Standing Against Injustice

Three years ago, Erick Little bravely took a stand against injustice. Today, he is part of positive change that has already made a real difference in his life and in the lives of other local African-American workers.

When he was just 19 years old, in 1987, Mr. Little was convicted of a drug offense. In 2013, he was offered a job as a bus driver with the Washington Metropolitan Area Transit Authority (WMATA), subject to a background check. He disclosed the 26-year-old conviction and was assured that it would not be held against him, but the job offer was rescinded anyway. As he recounted, “WMATA sent me, and many others, the message that the first mistake you make is the only thing that matters.” 

eric littleMr. Little had fallen victim to WMATA’s now-discontinued overly broad and unnecessarily punitive policy regarding the consideration of convictions in the hiring process. The policy permanently barred applicants with certain convictions from employment, regardless of the age of the conviction, the unrelatedness of the conviction to the job, or the contributions that the applicant has made to society since the conviction. The policy allegedly had a discriminatory impact on African Americans. Law enforcement and prosecutorial practices in the region disproportionately target people of color, resulting in African Americans being dramatically overrepresented in numbers of people arrested, convicted, and incarcerated. It is one example of the barrage of collateral consequences faced by returning citizens when they try to find a job, place to live, and rebuild their lives.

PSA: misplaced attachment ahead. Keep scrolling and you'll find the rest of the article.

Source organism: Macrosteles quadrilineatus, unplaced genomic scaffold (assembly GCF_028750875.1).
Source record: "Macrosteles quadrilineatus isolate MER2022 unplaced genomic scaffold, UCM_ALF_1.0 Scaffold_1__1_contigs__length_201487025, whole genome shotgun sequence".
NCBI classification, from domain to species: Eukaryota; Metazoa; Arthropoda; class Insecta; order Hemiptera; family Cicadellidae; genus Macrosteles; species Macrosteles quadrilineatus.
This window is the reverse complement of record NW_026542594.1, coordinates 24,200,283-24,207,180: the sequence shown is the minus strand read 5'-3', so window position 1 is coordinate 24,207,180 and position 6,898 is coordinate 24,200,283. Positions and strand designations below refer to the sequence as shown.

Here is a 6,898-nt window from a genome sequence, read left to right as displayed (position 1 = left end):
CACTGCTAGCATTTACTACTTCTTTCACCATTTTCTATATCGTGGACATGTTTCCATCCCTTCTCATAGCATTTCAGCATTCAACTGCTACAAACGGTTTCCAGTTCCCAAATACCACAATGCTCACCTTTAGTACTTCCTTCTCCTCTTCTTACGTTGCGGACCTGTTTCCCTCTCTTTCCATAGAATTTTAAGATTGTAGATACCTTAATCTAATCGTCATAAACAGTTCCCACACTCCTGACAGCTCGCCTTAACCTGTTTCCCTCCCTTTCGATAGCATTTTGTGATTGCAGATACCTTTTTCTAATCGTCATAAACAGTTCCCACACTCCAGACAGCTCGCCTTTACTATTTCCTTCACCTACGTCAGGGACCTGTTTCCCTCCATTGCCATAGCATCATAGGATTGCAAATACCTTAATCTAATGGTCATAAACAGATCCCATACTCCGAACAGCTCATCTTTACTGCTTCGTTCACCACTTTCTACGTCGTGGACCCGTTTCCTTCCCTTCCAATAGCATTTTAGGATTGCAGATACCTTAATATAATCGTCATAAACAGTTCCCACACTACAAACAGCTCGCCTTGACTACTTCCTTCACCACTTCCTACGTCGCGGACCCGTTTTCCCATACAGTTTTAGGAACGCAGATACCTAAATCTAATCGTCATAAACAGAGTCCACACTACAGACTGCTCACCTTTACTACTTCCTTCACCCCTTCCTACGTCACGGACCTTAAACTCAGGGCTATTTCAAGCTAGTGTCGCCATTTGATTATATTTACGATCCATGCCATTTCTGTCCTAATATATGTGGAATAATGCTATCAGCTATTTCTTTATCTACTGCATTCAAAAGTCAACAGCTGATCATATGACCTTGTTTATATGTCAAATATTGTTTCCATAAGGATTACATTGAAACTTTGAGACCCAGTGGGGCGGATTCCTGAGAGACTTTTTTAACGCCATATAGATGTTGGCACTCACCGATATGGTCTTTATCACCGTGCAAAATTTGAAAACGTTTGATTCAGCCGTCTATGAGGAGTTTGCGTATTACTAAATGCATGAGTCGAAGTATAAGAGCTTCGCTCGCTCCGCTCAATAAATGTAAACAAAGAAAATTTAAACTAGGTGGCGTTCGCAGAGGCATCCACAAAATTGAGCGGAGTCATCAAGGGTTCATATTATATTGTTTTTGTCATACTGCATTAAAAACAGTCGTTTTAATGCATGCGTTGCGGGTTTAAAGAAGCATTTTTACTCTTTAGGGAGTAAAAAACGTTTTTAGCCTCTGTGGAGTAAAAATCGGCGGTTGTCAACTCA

Mr. Little and a class of African-American applicants and employees who were denied employment opportunities sued WMATA. In November, the class reached a settlement. During the course of the litigation, WMATA adopted a new policy that provides for individualized assessments of job applicants who have criminal records. As part of the settlement WMATA has also agreed to pay $6.5 million to affected class members and to maintain its new policy for at least one year.

Mr. Little is a father-figure and pillar of support for many young men in his community, where he coaches football. One reason he joined this lawsuit was to show his mentees that “past mistakes can be overcome if you are willing to work hard to turn your life around.” Thanks to his courage and tenacity Mr. Little now has the job he applied to four years ago, and many other workers in a similar situation are employed by WMATA as well.

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